Conversely, avid denim-heads see their pairs of denim jeans as personalised fashion statements that they can wear. This is due to the unique wear and tear that denim jeans naturally develop after prolonged wear. Most importantly, they differentiate themselves from mass produced denim. 

“It’s like a piece of art,” explains Mr Yap, referring to the whisker and honeycomb patterns that develop on the jeans after accomplishing that wear. It’s a trait that cannot be accurately replicated by modern factories, only through wearing.

Mr Phua explains: “The appearance of vintage jeans is more pleasing because they’re worn in. You can’t wear jeans that are too new … [However] the longer you wear the jeans, the more aesthetically pleasing it becomes.”

To put it simply, after many wears, a pair of jeans becomes unique to its owner. From the fit to the wash, it progressively becomes personalised. At that point, it transcends into something more than fabric.

“Jeans are your own identity,” states Mr Tan Hong Yi, 23, who has been a passionate denim-head for more than two years and owns more than 35 pairs of denim. 

Denim is more than a fabric to him. “If you wear it, it becomes your identity. If not, it’s just a piece of clothing,” he says.

Ethel Francine Tan, a spin structor at fitness boutique studio Ground Zero, conducting a spin class when fitness studios were still opened prior to the circuit breaker period introduced to curb the spread of Covid-19 in Singapore.

Mr Tan with his collection of jeans in the background. Photo by Isaiah Chua.

To achieve distinct wear, denim-heads have been notoriously known for their overkill and outlandish practices that are not for the faint of heart. Most notably, not washing their jeans. What may seem as unsanitary to most people, is a rite of passage for new denim-heads.

“To me, the dirtier it is, the better it is … I don’t wash it for six months, one year, or even one and a half years, so that the jeans can become brownish or yellowish … It’s like colouring your jeans’ whiskers, which is quite nice,” says Mr Tan.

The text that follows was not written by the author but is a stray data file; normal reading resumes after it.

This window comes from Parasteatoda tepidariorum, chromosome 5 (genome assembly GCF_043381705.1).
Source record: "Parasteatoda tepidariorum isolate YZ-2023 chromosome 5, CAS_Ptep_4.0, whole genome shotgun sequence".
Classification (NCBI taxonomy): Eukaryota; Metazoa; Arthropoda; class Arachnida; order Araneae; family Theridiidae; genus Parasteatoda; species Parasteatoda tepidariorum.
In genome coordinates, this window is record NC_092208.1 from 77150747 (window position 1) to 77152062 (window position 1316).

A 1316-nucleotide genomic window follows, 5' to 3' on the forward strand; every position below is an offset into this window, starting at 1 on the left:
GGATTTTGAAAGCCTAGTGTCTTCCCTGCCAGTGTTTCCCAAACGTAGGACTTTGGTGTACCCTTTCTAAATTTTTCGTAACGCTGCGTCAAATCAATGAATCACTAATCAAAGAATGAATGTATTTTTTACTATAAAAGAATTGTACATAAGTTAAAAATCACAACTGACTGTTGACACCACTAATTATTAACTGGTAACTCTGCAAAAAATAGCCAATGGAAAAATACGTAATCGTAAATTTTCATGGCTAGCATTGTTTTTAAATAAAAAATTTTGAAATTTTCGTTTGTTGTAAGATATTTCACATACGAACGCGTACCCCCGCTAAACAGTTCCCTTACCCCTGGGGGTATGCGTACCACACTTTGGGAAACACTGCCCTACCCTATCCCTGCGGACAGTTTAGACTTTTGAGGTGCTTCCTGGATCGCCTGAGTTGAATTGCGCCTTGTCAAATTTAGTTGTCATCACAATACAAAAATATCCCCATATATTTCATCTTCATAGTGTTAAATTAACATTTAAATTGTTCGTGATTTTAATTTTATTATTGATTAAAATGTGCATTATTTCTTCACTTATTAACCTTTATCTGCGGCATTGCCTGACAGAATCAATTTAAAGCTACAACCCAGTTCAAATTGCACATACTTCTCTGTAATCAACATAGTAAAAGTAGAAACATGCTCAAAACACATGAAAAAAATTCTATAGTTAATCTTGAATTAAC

This is because the unique characteristic of worn jeans can only develop after a considerable amount of time has passed. 

Mr Isaac Ang, 29, a vintage clothing enthusiast and co-owner of the vintage clothing store ‘Loop Garms’, reflects. 

“I had friends who wore the denim to the point where it actually spoke about their lifestyle. Like where you put your keys, where you place your wallet … it really is a blueprint to a person,” he says.

“Like the term ‘putting your heart on your sleeve’, this is like putting your life on the denim,” he concludes.

Everyone’s Denim

Denim’s list of benefits can go on and on. In an article published by Cosmopolitan on Mar 18, 2014, they praised denim for its timelessness, stylishness, and comfort. It can even go unwashed for a few days because of the robustness of the material itself.

At the end of the day, denim is celebrated across the world for its versatility, durability, and its plethora of upsides. Due to its varying price points, it can be enjoyed by both denim-heads and the general public, and therein lies its beauty. 

It has become a staple in the closets of many, from heavy labour workers to doctors, and has evolved from being a mere fabric to a worldwide movement.

“There are so many [denim jean] options… that are available now, as compared to the past,” advises Mr Ang. “If you want to find a certain [jean] style, you definitely can find a brand that does it.”